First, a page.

Glenn Beck: Inside a Radical Manifesto





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I just want to say that I, for one, am proud to be an American. I wanted to get that off my chest, because I sure haven't heard radical jingoism like that lately. Last I checked, America is the beacon of hope in the world. People aren't risking life and limb to swim through shark-infested waters or barren deserts to start a new life in France. They come here — to the land of opportunity, the land of the free and the home of the brave.

I don't hear much talk about the great promise of America. What I do hear a lot about how the police are acting stupidly in Massachusetts and they're about to be racist in Arizona. I hear about the mistakes America has made and I'm constantly reminded about her shortcomings. I hear about the greed and how violent the people that wave teabags are. I hear how stupid we are. How our system has failed. How we need to be fundamentally transformed.

Do you believe that? I sure don't. But our president and those around him do.

On Monday night, I showed you the Weatherman manifesto from 1969 and how they and other likeminded revolutionaries are now in very powerful positions. They hate America — hate it. But they've been washed clean. Regulatory "czar" Cass Sunstein brushed off criticism: "I feel very uncomfortable with their past, but neither of them is thought of as horrible types now. So far as most of us know, they are legitimate members of the community."

That's great that you aren't worried, Cass. They're not "thought of" as radicals now. But here's the worrisome part: The Weatherman manifesto notes that revolution must be clandestine. Kind of like Nancy Pelosi saying we'll have to pass the bill to find out what's in it. Read the bill? Why read the bill?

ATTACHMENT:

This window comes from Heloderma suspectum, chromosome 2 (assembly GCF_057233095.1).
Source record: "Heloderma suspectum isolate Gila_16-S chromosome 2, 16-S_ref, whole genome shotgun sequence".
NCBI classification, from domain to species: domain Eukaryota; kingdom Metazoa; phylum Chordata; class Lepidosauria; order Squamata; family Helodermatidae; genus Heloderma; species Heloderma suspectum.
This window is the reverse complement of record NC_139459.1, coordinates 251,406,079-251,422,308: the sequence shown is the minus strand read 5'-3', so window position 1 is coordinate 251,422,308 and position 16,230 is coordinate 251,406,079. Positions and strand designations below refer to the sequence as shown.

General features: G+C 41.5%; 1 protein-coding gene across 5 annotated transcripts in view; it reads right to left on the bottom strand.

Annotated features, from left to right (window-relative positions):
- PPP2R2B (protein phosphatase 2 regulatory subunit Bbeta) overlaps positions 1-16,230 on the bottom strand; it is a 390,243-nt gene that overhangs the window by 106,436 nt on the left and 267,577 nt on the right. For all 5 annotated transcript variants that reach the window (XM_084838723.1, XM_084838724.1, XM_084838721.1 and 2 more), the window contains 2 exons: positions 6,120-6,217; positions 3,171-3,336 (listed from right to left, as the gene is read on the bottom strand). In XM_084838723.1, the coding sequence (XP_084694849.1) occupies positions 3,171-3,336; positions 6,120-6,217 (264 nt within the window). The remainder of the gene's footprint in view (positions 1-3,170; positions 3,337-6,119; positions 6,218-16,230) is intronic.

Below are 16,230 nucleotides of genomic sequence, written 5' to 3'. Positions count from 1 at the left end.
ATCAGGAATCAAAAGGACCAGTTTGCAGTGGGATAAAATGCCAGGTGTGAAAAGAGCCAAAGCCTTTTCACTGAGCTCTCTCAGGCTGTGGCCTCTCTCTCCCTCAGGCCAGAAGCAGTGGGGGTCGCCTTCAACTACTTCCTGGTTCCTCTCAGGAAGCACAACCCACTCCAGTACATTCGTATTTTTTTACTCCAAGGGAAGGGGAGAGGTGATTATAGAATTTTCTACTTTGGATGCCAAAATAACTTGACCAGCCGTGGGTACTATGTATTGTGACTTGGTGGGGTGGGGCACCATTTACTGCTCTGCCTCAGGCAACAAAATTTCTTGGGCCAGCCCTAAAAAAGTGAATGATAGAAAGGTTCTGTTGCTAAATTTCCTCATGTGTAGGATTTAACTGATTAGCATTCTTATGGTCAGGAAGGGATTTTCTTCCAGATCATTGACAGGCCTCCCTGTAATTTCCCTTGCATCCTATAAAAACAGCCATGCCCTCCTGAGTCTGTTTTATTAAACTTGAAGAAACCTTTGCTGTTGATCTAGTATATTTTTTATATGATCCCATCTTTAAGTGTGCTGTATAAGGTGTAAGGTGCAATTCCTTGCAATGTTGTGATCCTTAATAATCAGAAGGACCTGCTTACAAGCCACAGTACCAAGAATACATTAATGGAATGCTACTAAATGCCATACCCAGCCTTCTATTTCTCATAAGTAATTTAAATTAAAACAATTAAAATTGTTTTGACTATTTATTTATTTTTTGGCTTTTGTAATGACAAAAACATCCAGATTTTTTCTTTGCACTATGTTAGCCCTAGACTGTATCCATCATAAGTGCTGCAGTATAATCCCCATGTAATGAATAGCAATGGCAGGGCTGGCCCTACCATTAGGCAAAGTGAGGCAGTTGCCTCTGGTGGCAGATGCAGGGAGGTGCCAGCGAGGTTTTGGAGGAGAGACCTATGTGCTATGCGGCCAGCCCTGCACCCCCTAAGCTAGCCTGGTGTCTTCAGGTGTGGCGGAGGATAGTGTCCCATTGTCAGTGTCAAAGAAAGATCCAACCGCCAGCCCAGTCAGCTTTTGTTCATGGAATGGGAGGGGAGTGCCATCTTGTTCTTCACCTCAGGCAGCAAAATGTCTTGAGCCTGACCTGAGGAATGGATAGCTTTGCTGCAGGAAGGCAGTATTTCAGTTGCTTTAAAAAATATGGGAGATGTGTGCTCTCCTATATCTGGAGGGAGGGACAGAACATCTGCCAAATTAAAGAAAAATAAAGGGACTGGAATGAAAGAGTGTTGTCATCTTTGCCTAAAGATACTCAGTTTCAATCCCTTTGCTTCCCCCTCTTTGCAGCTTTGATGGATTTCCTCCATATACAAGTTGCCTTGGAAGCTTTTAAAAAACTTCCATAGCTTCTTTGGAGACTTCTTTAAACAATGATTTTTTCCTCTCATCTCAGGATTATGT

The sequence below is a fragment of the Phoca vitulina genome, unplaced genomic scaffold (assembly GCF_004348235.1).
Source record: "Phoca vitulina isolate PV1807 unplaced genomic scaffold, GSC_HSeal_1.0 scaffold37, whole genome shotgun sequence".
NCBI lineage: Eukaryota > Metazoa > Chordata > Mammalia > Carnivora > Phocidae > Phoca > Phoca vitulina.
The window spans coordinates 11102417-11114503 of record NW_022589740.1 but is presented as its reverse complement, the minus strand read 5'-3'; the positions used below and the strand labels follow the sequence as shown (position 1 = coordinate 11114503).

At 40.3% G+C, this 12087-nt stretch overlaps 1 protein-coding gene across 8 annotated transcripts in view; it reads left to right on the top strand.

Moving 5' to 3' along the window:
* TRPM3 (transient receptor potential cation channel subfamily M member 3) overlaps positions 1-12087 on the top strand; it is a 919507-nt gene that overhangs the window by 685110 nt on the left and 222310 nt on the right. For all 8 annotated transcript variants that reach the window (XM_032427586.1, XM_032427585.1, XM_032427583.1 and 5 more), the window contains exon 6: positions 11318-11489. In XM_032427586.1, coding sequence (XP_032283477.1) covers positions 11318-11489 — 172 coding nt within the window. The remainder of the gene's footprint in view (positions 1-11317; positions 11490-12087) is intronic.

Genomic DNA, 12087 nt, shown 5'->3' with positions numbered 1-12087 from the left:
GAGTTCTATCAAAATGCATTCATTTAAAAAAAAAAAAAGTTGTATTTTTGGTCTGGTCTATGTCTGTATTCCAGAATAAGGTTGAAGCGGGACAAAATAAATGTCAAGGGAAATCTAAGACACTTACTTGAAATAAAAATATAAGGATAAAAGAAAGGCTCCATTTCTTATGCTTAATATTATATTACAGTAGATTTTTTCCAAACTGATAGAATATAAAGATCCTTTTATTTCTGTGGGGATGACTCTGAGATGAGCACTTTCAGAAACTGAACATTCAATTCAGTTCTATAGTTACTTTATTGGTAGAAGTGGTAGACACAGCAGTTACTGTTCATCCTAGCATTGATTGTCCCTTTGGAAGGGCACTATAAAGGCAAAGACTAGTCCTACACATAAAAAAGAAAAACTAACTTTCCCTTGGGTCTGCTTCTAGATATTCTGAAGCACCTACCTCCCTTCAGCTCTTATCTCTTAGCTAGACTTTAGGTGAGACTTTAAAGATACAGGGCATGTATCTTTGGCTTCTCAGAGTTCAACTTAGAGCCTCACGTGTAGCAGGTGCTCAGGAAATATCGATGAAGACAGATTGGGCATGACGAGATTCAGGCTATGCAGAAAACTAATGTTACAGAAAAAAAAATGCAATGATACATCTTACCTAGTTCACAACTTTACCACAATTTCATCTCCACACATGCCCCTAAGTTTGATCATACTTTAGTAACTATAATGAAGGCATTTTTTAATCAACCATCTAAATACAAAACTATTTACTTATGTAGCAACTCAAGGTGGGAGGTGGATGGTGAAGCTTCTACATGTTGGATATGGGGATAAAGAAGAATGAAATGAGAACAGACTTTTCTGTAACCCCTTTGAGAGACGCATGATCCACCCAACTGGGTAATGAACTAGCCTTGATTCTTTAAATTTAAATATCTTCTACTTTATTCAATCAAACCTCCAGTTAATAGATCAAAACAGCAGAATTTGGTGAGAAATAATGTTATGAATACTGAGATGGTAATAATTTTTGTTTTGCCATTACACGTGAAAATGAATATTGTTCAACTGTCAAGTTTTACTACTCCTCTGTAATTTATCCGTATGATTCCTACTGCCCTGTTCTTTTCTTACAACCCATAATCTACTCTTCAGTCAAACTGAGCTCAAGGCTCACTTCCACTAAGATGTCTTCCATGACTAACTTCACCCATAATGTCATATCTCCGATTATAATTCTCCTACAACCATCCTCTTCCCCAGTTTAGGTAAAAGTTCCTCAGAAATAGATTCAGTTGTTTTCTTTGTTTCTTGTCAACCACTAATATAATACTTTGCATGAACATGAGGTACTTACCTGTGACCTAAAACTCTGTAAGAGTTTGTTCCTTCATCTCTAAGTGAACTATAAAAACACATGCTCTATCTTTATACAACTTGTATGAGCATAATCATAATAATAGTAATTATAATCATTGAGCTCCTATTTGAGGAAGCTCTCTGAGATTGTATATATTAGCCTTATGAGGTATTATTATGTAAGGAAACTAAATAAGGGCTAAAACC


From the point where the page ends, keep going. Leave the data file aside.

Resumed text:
Let me ask you: If you smell smoke, don't you investigate to see if there's a fire? Do you know anyone that was a member of the Weathermen? I don't and I bet you don't either. But the president does; he's surrounded by them.

Now, I have to warn you: Incredibly annoying radical/hippie speak ahead. If you miss anything go to GlennBeck.com and read the manifesto.

OK, let's get into it.

The authors recognized the typical historical progression of revolution that usually takes two steps. The first step was to set up, in their words, a "dictatorship" of a "new democracy" — a key word — a compromise between the poor and working classes. Then, out of the "new democracy" develops socialism.

The steps: one, a united front against imperialism and for new democracy, and two, developing out of the new democratic stage, socialism.

But, the Weather Underground wanted a quick one-step move for revolution; a plan that proved too radical to be successful. The two-step approach, a more acceptable form of slow and soft revolution, is still in use.

The man that the administration initially put in charge of their economic revolution towards a green economy, Van Jones, described the two steps using more friendly terms-minimum goals and maximum goals:

(BEGIN AUDIO CLIP)

VAN JONES, FORMER WHITE HOUSE GREEN JOBS "CZAR": I think that this green movement has to pursue those same steps and stages. Right now, we're saying we want to move from suicidal gray capitalism to some kind of eco-capitalism where at least we're not fast-tracking the destruction of the whole planet. Will it be enough? No, it won't be enough. We want to go beyond the system of exploitation and oppression altogether, but that's a process.